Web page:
This is an important book; in fact I would go so far to say that this is the best and most important book I have read this year. I would encourage all Americans to read this, and even for American parents to get their high-school-age children to read it. It’s actually...See more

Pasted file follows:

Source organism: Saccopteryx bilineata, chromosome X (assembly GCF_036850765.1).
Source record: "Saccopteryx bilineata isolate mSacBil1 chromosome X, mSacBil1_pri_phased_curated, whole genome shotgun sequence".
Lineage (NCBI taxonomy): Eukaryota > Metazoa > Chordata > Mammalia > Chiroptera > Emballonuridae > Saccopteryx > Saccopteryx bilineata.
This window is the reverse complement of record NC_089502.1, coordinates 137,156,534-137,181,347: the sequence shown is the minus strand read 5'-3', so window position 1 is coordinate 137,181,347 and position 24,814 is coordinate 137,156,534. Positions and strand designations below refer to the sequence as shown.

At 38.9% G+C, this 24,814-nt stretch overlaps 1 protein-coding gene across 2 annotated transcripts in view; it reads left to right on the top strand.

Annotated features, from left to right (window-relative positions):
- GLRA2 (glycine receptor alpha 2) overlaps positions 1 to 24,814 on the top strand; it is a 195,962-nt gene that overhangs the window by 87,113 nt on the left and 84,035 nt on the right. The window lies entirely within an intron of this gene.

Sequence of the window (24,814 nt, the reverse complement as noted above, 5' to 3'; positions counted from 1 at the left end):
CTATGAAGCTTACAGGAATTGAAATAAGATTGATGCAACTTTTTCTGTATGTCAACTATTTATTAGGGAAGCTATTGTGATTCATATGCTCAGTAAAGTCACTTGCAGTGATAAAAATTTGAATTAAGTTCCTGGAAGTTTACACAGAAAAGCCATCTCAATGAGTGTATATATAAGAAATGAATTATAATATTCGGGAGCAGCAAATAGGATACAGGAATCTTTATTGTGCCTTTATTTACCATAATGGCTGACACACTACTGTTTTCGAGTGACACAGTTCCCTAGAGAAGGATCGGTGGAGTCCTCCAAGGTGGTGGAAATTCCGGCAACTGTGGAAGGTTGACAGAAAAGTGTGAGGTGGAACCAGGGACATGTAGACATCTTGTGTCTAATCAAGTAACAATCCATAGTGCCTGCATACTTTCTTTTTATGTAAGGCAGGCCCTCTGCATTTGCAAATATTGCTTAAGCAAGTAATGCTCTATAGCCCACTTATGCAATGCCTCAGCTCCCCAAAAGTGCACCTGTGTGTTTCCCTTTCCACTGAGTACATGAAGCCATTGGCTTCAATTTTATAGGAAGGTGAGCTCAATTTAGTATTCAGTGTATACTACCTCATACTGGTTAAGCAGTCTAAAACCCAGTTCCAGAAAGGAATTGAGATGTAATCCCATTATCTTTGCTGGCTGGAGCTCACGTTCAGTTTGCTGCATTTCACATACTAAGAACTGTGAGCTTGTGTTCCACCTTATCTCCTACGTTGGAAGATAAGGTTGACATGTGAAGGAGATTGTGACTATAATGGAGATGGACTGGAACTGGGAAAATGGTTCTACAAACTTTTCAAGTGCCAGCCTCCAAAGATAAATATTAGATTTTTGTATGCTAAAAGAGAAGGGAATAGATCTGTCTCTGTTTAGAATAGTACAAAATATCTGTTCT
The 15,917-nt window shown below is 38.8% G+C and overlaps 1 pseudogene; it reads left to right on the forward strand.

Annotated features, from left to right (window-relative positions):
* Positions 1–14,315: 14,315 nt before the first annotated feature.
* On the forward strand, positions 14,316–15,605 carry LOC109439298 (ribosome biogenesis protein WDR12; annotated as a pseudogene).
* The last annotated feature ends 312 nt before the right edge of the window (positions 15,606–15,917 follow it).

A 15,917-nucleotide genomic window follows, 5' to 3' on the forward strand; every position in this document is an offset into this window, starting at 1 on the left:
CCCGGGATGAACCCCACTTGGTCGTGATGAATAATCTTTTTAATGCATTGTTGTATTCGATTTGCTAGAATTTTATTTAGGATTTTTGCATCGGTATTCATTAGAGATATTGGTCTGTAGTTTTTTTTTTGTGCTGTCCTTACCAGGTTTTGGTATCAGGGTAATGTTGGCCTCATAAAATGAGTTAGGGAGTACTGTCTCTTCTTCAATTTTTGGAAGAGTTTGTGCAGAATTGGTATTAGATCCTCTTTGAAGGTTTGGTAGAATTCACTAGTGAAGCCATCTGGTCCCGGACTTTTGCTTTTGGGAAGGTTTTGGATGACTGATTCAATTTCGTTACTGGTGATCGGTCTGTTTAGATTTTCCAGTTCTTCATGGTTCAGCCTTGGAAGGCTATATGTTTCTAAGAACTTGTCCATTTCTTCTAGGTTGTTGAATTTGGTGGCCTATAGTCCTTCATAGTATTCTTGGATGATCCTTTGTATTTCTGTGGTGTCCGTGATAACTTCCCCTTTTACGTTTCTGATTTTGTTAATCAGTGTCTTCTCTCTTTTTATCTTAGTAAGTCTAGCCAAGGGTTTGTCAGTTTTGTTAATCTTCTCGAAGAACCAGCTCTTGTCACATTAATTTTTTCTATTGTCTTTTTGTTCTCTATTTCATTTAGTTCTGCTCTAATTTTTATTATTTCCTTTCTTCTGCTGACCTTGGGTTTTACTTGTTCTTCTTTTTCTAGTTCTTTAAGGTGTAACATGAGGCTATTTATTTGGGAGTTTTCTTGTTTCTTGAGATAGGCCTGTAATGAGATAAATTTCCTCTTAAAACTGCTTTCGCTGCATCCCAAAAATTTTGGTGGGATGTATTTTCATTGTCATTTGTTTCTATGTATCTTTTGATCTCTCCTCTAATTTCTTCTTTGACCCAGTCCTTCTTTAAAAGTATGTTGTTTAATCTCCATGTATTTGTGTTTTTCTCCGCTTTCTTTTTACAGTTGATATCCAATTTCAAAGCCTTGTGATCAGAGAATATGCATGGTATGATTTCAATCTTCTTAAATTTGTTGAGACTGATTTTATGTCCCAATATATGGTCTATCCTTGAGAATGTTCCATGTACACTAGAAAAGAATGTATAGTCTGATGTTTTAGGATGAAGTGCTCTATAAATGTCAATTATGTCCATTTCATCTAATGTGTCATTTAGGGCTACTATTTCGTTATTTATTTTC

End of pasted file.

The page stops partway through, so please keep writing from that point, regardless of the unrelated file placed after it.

This is an important book; in fact I would go so far to say that this is the best and most important book I have read this year. I would encourage all Americans to read this, and even for American parents to get their high-school-age children to read it. It’s actually remarkably easy reading, and I will be reading it again very soon. “If You Can Keep It,” is sub-titled “The Forgotten Promise of American Liberty,” and it gets its title from an encounter at the close of the American Constitutional Convention in 1787, when Benjamin Franklin emerged from the arduous but yet successful negotiations to be confronted by a woman who asked him what kind of government they were getting – a monarchy or a republic? “A republic, madam, if you can keep it,” was the reply. His words carried both satisfaction and warning. And the bulk of this book is unpacking the reasons for both of these sentiments. We are so used to hearing that America is a government “of the people, by the people, and for the people” that the words don’t resonate the way they did at the Founding of the nation. The idea that people would actually govern themselves, and not be governed by others, was entirely new on the stage of history. Even ancient Greece, which introduced the idea of democracy, was not a true forebear of this experiment because those governments did not extend beyond the level of city-states, and by being sheer democracies could not guarantee liberty and justice for all, but only for the majority. The magnitude of Benjamin Franklin’s concern that from the outset, American liberty hung in the balance and could so easily be lost is far from obvious to us, as it was to Metaxas himself, until he learned as an adult the concept that was common currency at the time of the Founding, but in our day has all but disappeared from our conceptual frameworks and thus from our classrooms. This is the concept of “The Golden Triangle of Freedom, which goes like this: Freedom requires Virtue, Virtue requires Religion, and Religion requires Freedom.” You have a triangle with all three sides requiring the others to be sustained. If any one of them is lost or compromised, none of them can be sustained. Lest we think that this is nonsense, since we have freedom but have without harm jettisoned virtue and religion from the public square, we need to be reminded that freedom as understood by the Founders, is not licence. It is not the ability to do whatever you want, but the ability to do what you ought. If America really does require this “Golden Triangle of Freedom,” and if Freedom, Virtue, and Religion are nowhere to be found in contemporary culture, at least in the public square, then Metaxas is right to sound the alarm that America is in trouble. He reminds us that America and the ideals it embodies are not just for the benefit of Americans, but are for the benefit of the world. And so if they are lost, and America fundamentally changes into something unrecognizable to the Founders, everybody loses. It has become fashionable in the last fifty or so years to become critical of America while portraying patriotism as unsophisticated jingoism. But acknowledgement of America’s shortcomings, Metaxas argues, does not require viewing the country as irredeemable. And love of country need not, and indeed ought not, be uncritical. To love the good in someone encourages the object of that love to strive to be better. And to love the good in America encourages her to repent of her sins and strive harder to live up to her founding ideals. In America we have a republic if we can keep it. It is worth preserving, correcting, loving, and nurturing. It’s future hangs in the balance but Metaxas exudes the confidence that one by one, her citizens can recover the vision of Washington, Franklin, and the other Founders who left such a treasure as a trust to future generations.